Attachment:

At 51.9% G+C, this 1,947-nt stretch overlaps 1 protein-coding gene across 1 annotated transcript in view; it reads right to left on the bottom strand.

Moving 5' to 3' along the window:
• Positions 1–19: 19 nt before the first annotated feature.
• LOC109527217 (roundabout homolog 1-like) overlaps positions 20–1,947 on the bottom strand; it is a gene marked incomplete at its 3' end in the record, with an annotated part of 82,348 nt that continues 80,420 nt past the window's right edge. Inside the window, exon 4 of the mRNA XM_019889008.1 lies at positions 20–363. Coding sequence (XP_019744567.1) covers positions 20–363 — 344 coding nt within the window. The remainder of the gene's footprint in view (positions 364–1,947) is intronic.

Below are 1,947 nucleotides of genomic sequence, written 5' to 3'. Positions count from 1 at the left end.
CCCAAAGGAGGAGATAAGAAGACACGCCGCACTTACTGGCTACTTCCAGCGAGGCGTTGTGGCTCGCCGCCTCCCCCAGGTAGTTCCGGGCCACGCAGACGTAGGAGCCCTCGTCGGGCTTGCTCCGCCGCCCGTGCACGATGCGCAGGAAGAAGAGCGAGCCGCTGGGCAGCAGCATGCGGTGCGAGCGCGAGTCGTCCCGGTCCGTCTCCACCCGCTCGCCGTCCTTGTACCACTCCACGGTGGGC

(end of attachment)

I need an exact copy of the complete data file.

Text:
At 51.9% G+C, this 1,947-nt stretch overlaps 1 protein-coding gene across 1 annotated transcript in view; it reads right to left on the bottom strand.

Moving 5' to 3' along the window:
• Positions 1–19: 19 nt before the first annotated feature.
• LOC109527217 (roundabout homolog 1-like) overlaps positions 20–1,947 on the bottom strand; it is a gene marked incomplete at its 3' end in the record, with an annotated part of 82,348 nt that continues 80,420 nt past the window's right edge. Inside the window, exon 4 of the mRNA XM_019889008.1 lies at positions 20–363. Coding sequence (XP_019744567.1) covers positions 20–363 — 344 coding nt within the window. The remainder of the gene's footprint in view (positions 364–1,947) is intronic.

Below are 1,947 nucleotides of genomic sequence, written 5' to 3'. Positions count from 1 at the left end.
CCCAAAGGAGGAGATAAGAAGACACGCCGCACTTACTGGCTACTTCCAGCGAGGCGTTGTGGCTCGCCGCCTCCCCCAGGTAGTTCCGGGCCACGCAGACGTAGGAGCCCTCGTCGGGCTTGCTCCGCCGCCCGTGCACGATGCGCAGGAAGAAGAGCGAGCCGCTGGGCAGCAGCATGCGGTGCGAGCGCGAGTCGTCCCGGTCCGTCTCCACCCGCTCGCCGTCCTTGTACCACTCCACGGTGGGC